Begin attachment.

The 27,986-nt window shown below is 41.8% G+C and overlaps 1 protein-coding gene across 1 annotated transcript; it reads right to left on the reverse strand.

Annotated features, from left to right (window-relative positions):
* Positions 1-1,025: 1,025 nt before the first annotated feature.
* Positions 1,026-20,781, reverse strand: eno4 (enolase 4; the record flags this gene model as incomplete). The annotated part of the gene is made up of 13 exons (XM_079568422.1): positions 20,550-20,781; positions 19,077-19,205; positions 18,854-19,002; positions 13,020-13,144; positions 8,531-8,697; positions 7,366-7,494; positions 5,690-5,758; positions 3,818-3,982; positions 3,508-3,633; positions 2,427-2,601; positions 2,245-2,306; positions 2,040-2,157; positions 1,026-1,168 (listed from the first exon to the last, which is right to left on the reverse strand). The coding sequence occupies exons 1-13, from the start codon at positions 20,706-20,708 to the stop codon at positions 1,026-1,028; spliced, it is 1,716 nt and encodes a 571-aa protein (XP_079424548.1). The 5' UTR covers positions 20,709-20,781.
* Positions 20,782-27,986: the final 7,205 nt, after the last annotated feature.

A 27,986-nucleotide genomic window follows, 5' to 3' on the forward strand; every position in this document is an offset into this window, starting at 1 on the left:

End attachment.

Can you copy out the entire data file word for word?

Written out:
The 27,986-nt window shown below is 41.8% G+C and overlaps 1 protein-coding gene across 1 annotated transcript; it reads right to left on the reverse strand.

Annotated features, from left to right (window-relative positions):
* Positions 1-1,025: 1,025 nt before the first annotated feature.
* Positions 1,026-20,781, reverse strand: eno4 (enolase 4; the record flags this gene model as incomplete). The annotated part of the gene is made up of 13 exons (XM_079568422.1): positions 20,550-20,781; positions 19,077-19,205; positions 18,854-19,002; positions 13,020-13,144; positions 8,531-8,697; positions 7,366-7,494; positions 5,690-5,758; positions 3,818-3,982; positions 3,508-3,633; positions 2,427-2,601; positions 2,245-2,306; positions 2,040-2,157; positions 1,026-1,168 (listed from the first exon to the last, which is right to left on the reverse strand). The coding sequence occupies exons 1-13, from the start codon at positions 20,706-20,708 to the stop codon at positions 1,026-1,028; spliced, it is 1,716 nt and encodes a 571-aa protein (XP_079424548.1). The 5' UTR covers positions 20,709-20,781.
* Positions 20,782-27,986: the final 7,205 nt, after the last annotated feature.

A 27,986-nucleotide genomic window follows, 5' to 3' on the forward strand; every position in this document is an offset into this window, starting at 1 on the left: